Swedish auto brand Saab has made a comeback to general media advertising following its spin-off from General Motors earlier this year.
Saab is running ads across television, radio, print and online, marking its TV return as part of a new company. (GM sold the brand to the Netherlands-based Spyker Cars in February.)
Called "Change Perspective," the campaign introduces a new tagline: "Move your mind." It plays up the automaker's Scandinavian roots, "clean design and efficient performance," while raising awareness of new vehicles, according to Saab. (The automaker is launching four new cars in the next 12 months, including the Saab 9-5, which hits dealerships in mid-July.)
Print ads running in The New York Times, The Wall Street Journal and USA Today show a close-up of a Saab 9-3, heralded by ad copy like, "Performance is in our nature." The Saab 9-3, the ad continues, is "mated with a manual transmission," "delivers 210 horsepower" and comes with an "EPA-estimated 20 mpg city/29 mpg hwy" fuel efficiency.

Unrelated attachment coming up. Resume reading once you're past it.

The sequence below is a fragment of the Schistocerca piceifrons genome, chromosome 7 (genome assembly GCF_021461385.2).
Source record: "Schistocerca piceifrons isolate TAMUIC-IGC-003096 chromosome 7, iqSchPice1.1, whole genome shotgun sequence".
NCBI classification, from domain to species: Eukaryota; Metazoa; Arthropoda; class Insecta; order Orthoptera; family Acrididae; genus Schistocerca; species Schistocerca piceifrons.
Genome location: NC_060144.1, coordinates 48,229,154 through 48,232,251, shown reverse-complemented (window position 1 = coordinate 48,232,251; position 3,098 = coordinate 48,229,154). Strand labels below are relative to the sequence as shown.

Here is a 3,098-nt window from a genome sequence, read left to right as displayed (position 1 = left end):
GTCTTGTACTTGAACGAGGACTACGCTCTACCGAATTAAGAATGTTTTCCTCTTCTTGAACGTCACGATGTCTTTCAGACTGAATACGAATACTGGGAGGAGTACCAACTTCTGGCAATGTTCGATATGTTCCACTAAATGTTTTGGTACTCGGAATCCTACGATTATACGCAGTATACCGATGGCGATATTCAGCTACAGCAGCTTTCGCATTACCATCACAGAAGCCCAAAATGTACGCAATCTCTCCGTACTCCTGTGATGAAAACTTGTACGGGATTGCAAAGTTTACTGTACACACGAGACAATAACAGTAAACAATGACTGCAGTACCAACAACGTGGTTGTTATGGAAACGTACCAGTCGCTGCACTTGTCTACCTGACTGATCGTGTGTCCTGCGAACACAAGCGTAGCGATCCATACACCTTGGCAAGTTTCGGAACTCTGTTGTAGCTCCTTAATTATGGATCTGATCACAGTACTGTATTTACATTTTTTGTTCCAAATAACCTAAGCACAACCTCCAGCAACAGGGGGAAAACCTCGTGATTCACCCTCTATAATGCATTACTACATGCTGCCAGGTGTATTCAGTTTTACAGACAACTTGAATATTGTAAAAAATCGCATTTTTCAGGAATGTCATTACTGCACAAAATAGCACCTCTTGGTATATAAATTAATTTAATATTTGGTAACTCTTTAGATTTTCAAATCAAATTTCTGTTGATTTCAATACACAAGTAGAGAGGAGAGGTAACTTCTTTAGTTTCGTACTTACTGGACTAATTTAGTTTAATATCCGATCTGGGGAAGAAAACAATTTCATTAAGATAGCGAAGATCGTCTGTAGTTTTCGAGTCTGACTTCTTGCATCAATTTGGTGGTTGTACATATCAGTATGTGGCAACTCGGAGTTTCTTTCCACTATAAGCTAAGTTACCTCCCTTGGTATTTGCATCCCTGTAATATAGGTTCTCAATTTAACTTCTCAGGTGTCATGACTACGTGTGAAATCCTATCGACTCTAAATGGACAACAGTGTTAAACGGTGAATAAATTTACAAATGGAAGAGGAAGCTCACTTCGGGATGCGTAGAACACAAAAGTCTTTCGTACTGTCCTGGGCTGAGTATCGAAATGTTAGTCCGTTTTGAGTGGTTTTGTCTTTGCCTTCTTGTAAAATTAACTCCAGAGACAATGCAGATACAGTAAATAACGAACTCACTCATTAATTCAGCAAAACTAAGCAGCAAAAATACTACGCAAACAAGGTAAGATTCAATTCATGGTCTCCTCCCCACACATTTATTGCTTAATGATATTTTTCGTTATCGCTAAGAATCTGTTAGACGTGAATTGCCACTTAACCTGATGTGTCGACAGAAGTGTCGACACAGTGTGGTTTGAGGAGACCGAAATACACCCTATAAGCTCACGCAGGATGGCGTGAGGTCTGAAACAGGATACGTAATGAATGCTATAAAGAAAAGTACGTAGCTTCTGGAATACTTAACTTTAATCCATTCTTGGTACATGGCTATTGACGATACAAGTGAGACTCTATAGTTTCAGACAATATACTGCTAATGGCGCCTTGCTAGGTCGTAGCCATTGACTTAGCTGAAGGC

Visitors to its Web site are greeted with a short, interactive video of a designer spinning a globe and then pulling out a lightbulb from his sketchbook. Once he turns on the light, the different elements of his desk simultaneously come to life. An ant, for instance, walks across the table carrying a leaf in its mouth. Clicking and dragging the leaf produces a full-fledged sprig. These and other elements on the desk (including a pinecone, paper airplane and open book) highlight the brand's various features, including "safety," "heritage" and "power."
McCann Erickson in Birmingham, Mich., and Sweden's Lowe Brindfors collaborated on the launch.
"The 'Move your mind' campaign concept fits perfectly with [our] audience," said Saab executive marketing director Parveen Batish, in a statement. He defined Saab's target audience as customers who want the "quality and performance that come with a premium brand, but they don't want the pretense associated with some of the established premium brands."
Under General Motors' ownership, Saab had $25 million in measured media advertising in 2008. That amount plummeted to $8 million in 2009 and there was virtually no ad spending in the first four months of this year, per Nielsen, which doesn't track online spending.